Keep the following things in mind when debugging a mismatched core file:
The pathmap command does not recognize a pathmap for ’/’ so you cannot use the following command:
pathmap / /net/core-host
The single-argument mode for the pathmap command does not work with loadobject pathnames, so use the two argument from-path to-path mode.
Debugging the core file is likely to work better if the dbx-host has either the same or a more recent version of the Solaris operating environment than the core-host, though this is not always necessary.
The system libraries that you might need are:
For the runtime linker:
For the threads library, depending on which implementation of libthread you are using:
The /usr/lib/lwp files apply only if you are running dbx in the Solaris 8 operating environment and only if you are using the alternate libthread library.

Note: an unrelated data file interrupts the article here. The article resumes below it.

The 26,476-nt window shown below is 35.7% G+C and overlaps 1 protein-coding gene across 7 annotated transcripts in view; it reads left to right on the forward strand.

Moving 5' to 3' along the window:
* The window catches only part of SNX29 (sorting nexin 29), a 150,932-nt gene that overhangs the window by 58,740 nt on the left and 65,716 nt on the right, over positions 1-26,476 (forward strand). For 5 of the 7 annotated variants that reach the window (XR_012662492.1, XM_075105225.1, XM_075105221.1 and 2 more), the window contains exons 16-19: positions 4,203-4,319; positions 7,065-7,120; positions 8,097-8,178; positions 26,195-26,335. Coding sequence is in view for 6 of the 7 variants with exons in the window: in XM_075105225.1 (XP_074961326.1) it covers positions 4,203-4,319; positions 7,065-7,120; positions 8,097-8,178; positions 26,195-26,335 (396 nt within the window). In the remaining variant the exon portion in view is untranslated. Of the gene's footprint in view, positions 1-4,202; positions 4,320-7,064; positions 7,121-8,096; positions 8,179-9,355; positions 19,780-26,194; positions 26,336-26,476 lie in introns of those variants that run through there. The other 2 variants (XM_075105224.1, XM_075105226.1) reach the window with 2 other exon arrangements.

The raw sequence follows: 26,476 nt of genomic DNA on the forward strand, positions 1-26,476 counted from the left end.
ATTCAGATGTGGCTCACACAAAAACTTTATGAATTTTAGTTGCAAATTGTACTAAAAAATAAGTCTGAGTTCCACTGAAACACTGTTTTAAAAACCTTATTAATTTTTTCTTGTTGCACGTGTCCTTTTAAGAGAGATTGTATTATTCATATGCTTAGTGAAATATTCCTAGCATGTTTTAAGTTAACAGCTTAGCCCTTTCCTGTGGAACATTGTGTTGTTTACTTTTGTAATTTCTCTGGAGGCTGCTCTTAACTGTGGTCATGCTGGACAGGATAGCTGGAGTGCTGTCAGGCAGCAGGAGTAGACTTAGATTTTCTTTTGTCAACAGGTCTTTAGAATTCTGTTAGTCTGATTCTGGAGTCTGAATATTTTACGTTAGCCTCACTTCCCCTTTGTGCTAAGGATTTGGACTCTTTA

You will need the 64-bit versions of the xxx_db.so libraries if dbx is running on a 64-bit capable version of the Solaris OS since these system libraries are loaded and used as part of dbx, not as part of the target program.
The ld.so.1 libraries are part of the core file image like libc.so or any other library, so you need the 32-bit ld.so.1 library or 64-bit ld.so.1 library that matches the program that created the core file.
If you are looking at a core file from a threaded program, and the where command does not display a stack, try using lwp commands. For example:.
(dbx) where current thread: t@0  0x0(), at 0xffffffff (dbx) lwps o>l@1 signal SIGSEGV in _sigfillset() (dbx) lwp l@1 (dbx) where => _sigfillset(), line 2 in "lo.c"  _liblwp_init(0xff36291c, 0xff2f9740, ...  _init(0x0, 0xff3e2658, 0x1, ... ...
The -setfp and -resetfp options of the lwp command are useful when the frame pointer (fp) of the LWP is corrupted. These options work when debugging a core file, where assign $fp=... is unavailable.
The lack of a thread stack can indicate a problem with thread_db.so.1 Therefore, you might also want to try copying the proper libthread_db.so.1 library from the core-host.